Some topics are like an itch.
Eventually you scratch at them so much they start bleeding and you have to call a doctor.
…Okay, so that analogy didn’t work.
What I’m trying to say is that when you’re a writer, there are these topics that you keep scratching the surface of. Maybe you make a small mention here and then make it a part of the main thread, etc. Eventually you get interested enough in the subject to notice when it comes up on your radar. And then’s your chance to write more substantially on it.
Imposter syndrome is such a topic.
I’ve briefly touched on the topic here and here and have noted its prevalence within programmers both times. But the phenomenon goes much deeper than just that. It’s a psychological disorder that affects many people and is a serious mental health concern for those who have it.
Originally, imposter syndrome (IS) was thought to mainly occur with women because they were the ones at the time being studied. But after more studies and research on who does and doesn’t have traits of IS it was found to happen across genders, ethnicity, etc. Though there was was an interesting study I found about it being more prominent in Asians but it was (naturally) behind a paywall.
IS is a phenomenon whereby you think that you simply don’t have what it takes. The fact that you’ve achieved so much is merely luck, hard work or something else. It’s not the result of your innate abilities, skills or good judgment. Nope, instead it’s all a matter of fooling other people into thinking that you’re competent.
You might see a few problems with this.
First, this leads to cycles of feeling like (get this) an imposter. Start an activity, get anxious, panic for a while, finally do it at the last second, do well, explain it away as “luck” or “the stress made me do well” or something else. Or maybe you start an activity and really overdo the work. In that case all you have to say is that you worked so hard on it that no one noticed how awful your presentation actually was.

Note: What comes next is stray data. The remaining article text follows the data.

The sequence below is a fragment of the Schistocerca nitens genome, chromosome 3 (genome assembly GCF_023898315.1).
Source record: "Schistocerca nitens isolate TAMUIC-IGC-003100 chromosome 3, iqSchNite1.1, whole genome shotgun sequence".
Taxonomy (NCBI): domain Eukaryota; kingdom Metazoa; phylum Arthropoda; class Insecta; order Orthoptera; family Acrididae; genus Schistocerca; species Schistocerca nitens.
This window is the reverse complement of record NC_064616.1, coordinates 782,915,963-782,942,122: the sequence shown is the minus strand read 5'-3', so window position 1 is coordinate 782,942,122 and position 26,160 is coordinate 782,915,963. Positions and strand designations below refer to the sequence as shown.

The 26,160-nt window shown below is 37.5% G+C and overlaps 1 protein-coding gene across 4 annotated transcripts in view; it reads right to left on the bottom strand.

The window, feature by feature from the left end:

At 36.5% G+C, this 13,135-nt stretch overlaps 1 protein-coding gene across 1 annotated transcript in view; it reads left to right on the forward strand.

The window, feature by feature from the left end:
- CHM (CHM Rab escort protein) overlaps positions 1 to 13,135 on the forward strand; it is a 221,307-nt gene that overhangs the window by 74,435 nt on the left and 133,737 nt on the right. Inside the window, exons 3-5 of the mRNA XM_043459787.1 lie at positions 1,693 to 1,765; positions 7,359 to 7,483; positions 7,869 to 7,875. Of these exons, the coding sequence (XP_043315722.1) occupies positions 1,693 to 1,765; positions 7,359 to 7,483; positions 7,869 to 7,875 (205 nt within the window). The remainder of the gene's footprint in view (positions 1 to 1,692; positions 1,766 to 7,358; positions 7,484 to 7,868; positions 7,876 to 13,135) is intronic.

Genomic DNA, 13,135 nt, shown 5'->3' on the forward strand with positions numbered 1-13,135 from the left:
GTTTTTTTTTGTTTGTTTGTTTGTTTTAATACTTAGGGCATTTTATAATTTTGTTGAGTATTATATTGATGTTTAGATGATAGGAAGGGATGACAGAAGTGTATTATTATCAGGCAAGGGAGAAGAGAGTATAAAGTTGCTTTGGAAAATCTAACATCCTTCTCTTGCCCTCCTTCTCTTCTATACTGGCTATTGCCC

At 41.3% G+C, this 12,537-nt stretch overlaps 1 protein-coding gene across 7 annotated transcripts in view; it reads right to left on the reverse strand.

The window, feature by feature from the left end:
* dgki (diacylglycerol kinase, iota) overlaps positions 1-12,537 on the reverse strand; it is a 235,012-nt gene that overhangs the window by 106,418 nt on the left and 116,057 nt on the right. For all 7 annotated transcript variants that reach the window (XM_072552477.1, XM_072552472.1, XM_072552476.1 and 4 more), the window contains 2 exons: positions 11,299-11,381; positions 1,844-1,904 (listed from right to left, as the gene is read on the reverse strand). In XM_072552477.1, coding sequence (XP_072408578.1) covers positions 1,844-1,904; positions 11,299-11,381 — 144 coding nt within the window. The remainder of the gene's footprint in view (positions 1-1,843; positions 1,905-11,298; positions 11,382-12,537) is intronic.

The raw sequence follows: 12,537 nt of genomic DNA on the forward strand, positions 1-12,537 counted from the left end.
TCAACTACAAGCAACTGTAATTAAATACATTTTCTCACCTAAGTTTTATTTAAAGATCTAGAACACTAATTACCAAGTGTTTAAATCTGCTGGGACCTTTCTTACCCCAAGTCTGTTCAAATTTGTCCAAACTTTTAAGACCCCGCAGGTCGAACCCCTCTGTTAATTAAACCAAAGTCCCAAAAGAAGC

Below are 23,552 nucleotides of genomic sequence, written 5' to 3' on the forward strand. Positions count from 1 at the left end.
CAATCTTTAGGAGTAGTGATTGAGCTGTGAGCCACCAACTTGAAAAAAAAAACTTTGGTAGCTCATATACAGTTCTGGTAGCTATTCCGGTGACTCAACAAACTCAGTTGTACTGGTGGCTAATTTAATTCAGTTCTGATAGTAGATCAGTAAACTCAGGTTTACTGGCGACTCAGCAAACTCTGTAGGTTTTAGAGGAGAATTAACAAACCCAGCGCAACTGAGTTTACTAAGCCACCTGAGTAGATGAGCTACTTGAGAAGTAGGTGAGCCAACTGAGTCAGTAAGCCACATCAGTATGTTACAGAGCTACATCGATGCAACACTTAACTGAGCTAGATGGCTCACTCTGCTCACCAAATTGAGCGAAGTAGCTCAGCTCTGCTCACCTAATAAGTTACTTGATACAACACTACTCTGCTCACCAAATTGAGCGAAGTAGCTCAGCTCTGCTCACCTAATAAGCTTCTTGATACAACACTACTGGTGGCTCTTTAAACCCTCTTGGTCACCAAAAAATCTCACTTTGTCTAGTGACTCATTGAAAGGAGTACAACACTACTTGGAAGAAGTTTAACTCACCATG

Second, all of that overwork is no good if you want some time to yourself. Even if you’re not anti-work yourself it’s going to severely impair you to constantly keep working at something. Only to, in the end, feel like you either accomplished nothing, downplay what you know you accomplished or feel lucky about that you accomplished.
On a personal level I can see some of myself in this syndrome.
But, thankfully, I don’t think I quite have it.
I do tend to downplay my accomplishment. I chalk them up to good research or hard work and sometimes I just divert the original compliment with a laugh or a joke. I don’t take compliments in general well and it’s much harder for me to dwell on success and recognize it for what is is, then failure.
Fortunately/unfortunately I can chalk most of that up to depression and poor self-esteem!
Depression, by the way, is exhausting.
But that’s a story for another time.
Coming back to imposter syndrome then there are some common traits (PDF) one may find:
(1) The Impostor Cycle, (2) Theneed to be special or to be the very best, (3) Superman/Superwoman aspects; (4) Fear of failure, (5) Denial of competence and Discounting praise, and (6) Fear and guilt about success.
Harvey and Katz (1985) proposed that the Impostor Phenomenon consisted of 3 core factors: (1) the belief that he/she has fooled other people, (2) fear of being exposed as an impostor, and (3) inability to attribute own achievement to internal qualities such as ability, intelligence, or skills.
Just as a note, the authors seem to prefer the second one as it is more “specific” than the last one.
Honestly, they both seem perfectly acceptable to me. The first, by the way, requires at least two of those traits being matched for IS to be going on. The latter requires all three for it to be happening.
So one is more rigid than the other but it’s also more specific.
The article that got me thinking about all of this stuff is called, Feel like a Fraud? and focuses on a few graduate students and their struggles of self-worth in a very achievement-based culture:
William Somerville has always been a good student. In high school and college, he looked forward to taking tests and writing papers — objective measures of success gave him a chance to prove himself.